'We will not be part of subsidizing Putin's war': Biden imposes ban on Russian energy

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President Joe Biden on Tuesday announced a ban on all Russian oil, gas and energy imports, the latest U.S.-led sanction aimed at punishing Russia for its ongoing invasion of Ukraine.

Russia is the world’s leading exporter of natural gas and the second-largest exporter of oil.

“This is a move with strong bipartisan support in Congress and, I believe, in the country,” Biden said during a speech at the White House. “Americans have rallied to support their Ukrainian people and made it clear we will not be part of subsidizing Putin's war.”

Biden acknowledged the decision will lead to an increase of already record-high gas prices in the U.S. and pleaded with energy companies to refrain from using this crisis to gouge consumers.

“[Russia’s war on Ukraine] is no excuse to exercise excessive price increases, pad profits or any kind of effort to exploit this situation or American consumers,” Biden said. “Russia's aggression is costing us all, and it's no time for profiteering or price gouging.”

A senior administration official, speaking to reporters Tuesday afternoon, echoed Biden's call for U.S. energy producers and Wall Street to “step up” to tame skyrocketing global prices and soften the blow from a U.S. ban on Russian oil imports.

With oil prices eclipsing $130 per barrel, the official said companies and investors have all the financial incentives they need to produce more or drill on thousands of unused permits on federal land.

“This is a time for Wall Street to step up, for oil and gas companies to step up and invest in America's energy future,” the official said, speaking on the condition of anonymity to discuss ongoing policy deliberations.

At the onset of the invasion two weeks ago, Biden declined to impose sanctions on Russian oil, citing an effort “to limit the pain the American people are feeling at the gas pump.” White House press secretary Jen Psaki reemphasized that sentiment on Monday, noting the president was doing all he could to punish Russian President Vladimir Putin while “limiting the impact to prices at the gas pump.”

While a host of Western allies joined the U.S. in imposing the first several tranches of economic sanctions against Russia, the U.S. is thus far alone in this latest ban. European countries are far more reliant than the U.S. on Russian energy — in 2021, the U.S. imported 700,000 barrels per day of Russian crude oil and petroleum, while the EU imported about 4.5 million barrels per day, Psaki said Monday.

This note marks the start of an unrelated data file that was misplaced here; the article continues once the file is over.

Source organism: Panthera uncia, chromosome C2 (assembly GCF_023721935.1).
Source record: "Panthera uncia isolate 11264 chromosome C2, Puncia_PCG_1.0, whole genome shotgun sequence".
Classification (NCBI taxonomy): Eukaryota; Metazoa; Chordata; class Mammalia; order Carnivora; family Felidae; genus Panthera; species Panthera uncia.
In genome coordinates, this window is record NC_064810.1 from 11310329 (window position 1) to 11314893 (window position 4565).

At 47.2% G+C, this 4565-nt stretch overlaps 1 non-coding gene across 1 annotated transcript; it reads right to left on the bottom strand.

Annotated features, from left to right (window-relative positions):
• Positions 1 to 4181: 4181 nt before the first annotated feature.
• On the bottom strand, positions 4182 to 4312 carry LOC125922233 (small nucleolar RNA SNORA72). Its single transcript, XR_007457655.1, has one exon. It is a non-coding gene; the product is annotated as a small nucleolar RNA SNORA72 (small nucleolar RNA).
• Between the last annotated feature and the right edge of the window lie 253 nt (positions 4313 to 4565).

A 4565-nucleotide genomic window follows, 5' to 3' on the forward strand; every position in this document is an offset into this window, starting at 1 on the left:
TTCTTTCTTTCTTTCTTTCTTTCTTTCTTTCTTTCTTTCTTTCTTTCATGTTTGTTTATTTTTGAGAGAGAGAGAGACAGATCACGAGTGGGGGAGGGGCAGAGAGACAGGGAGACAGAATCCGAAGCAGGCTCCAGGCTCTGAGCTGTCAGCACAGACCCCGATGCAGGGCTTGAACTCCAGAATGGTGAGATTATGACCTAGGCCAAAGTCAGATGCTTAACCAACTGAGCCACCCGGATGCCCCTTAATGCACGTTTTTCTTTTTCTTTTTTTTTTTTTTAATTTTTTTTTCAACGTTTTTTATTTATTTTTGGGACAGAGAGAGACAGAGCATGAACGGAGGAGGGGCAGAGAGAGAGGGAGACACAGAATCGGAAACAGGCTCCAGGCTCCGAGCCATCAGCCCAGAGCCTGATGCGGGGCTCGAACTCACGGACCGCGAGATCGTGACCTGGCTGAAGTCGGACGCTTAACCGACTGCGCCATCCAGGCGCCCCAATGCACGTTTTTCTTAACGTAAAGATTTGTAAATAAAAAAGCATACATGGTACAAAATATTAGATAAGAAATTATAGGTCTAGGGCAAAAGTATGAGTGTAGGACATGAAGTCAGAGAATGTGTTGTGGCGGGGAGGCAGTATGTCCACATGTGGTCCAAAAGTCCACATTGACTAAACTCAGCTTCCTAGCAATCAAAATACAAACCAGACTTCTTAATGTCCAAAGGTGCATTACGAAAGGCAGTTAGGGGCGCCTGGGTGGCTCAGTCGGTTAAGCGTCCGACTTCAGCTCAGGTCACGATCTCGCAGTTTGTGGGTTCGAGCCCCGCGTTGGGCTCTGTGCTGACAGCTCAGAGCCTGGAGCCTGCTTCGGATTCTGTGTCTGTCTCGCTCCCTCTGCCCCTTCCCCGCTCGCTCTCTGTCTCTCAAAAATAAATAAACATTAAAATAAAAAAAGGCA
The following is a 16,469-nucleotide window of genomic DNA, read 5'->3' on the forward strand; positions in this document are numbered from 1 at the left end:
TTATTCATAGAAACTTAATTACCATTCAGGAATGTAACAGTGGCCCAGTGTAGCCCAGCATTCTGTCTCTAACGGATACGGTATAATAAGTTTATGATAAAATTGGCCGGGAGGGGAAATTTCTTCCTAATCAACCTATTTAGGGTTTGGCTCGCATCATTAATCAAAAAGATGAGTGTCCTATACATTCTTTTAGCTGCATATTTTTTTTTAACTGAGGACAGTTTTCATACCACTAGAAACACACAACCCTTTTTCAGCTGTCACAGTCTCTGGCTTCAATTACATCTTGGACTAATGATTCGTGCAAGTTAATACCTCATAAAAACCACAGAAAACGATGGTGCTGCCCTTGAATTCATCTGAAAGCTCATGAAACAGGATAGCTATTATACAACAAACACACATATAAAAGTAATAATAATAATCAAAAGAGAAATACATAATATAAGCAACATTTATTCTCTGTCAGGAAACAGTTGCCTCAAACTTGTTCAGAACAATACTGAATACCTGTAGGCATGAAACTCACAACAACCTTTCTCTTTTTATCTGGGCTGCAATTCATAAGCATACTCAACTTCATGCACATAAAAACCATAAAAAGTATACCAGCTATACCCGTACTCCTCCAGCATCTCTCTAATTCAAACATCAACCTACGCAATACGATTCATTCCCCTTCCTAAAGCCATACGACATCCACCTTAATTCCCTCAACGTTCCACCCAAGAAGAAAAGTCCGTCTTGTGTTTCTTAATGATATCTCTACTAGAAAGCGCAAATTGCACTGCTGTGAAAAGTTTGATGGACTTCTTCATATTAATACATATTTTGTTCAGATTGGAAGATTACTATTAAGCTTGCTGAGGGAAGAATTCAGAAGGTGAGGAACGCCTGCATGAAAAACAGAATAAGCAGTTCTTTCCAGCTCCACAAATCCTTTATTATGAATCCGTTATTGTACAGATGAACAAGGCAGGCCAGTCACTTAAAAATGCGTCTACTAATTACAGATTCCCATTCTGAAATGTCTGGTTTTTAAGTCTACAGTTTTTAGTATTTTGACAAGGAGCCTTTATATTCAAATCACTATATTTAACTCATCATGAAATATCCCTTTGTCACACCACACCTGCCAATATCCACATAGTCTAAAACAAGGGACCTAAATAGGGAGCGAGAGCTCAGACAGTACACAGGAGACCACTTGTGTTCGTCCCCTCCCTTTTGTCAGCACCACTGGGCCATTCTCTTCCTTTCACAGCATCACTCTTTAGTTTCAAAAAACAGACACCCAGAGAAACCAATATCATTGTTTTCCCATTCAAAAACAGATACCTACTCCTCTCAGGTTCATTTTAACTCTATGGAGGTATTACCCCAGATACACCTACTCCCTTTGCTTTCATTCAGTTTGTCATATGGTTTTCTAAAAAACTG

The Biden administration, in conjunction with 30 other countries, announced plans last week to release 60 million barrels of oil from strategic petroleum reserves, including 30 million from the U.S. stockpile. The U.S. oil industry is also ramping up production, though some executives warn it will take some time for the market to recover.

Many oil and gas companies have been skittish about dropping wads of cash on new drilling after the coronavirus pandemic laid waste to demand and bottom lines. Supply chains have slowly ramped up, driving prices higher. The Russian war in Ukraine has worsened disruptions. Now, the policy decision to cut off Russian oil — a major financial lifeline for Putin’s regime — will further add to the crunch.

But by calling on oil and gas producers to open the spigot, the Biden administration is walking a tightrope on its climate change message. Biden wants to cut greenhouse gas emissions in half, relative to 2005 levels, this decade. The Ukraine crisis, however, has underscored the tricky balance between maintaining national security and winding down fossil fuels, which are largely responsible for planetary warming.

The official noted the Biden administration is not giving up on that vision, saying reducing dependence on fossil fuels would limit exposure to price swings. But the official said that it needs “to make that transition as orderly as possible.” That means calling on other energy producers to strategically release oil from reserves and encouraging nations with spare production capacity to boost drilling.

Still, the official acknowledged the complications the Russian war in Ukraine has posed for allies in Europe that import 4.5 million barrels of Russian crude oil and petroleum products each day. Many of those nations are not oil and gas producers like the U.S.

“We consulted with European allies closely, but we do not expect them and did not ask them to join us,” the official said. “The United States is able to take this step because of our strong domestic energy production and infrastructure.”

Biden’s announcement fulfills the pleas of Ukrainian President Volodymyr Zelenskyy, who has repeatedly pleaded with Western officials to halt exports of Russian oil as a part of unified economic sanctions. Zelenskyy has equated purchasing Russian oil to "giving money to a terrorist.”

Vice President Kamala Harris will travel to Poland and Romania on Wednesday to discuss the West’s response to Russia’s invasion and the subsequent refugee crisis. In the first 10 days, 1.5. million Ukrainians were displaced, marking it the fastest-growing refugee crisis since World War II. Biden emphasized that the United States intends to help, so that the responsibility to care for refugees does “not fall entirely on the European countries bordering Ukraine.”

The U.S. and its global allies have sanctioned Russia’s largest banks, as well as Russian oligarchs and their families, and moved to block financial institutions from SWIFT, a global network for financial transactions. Biden touted the sanctions as successful in destabilizing the Russian economy, noting that the ruble is now worth less than one American penny.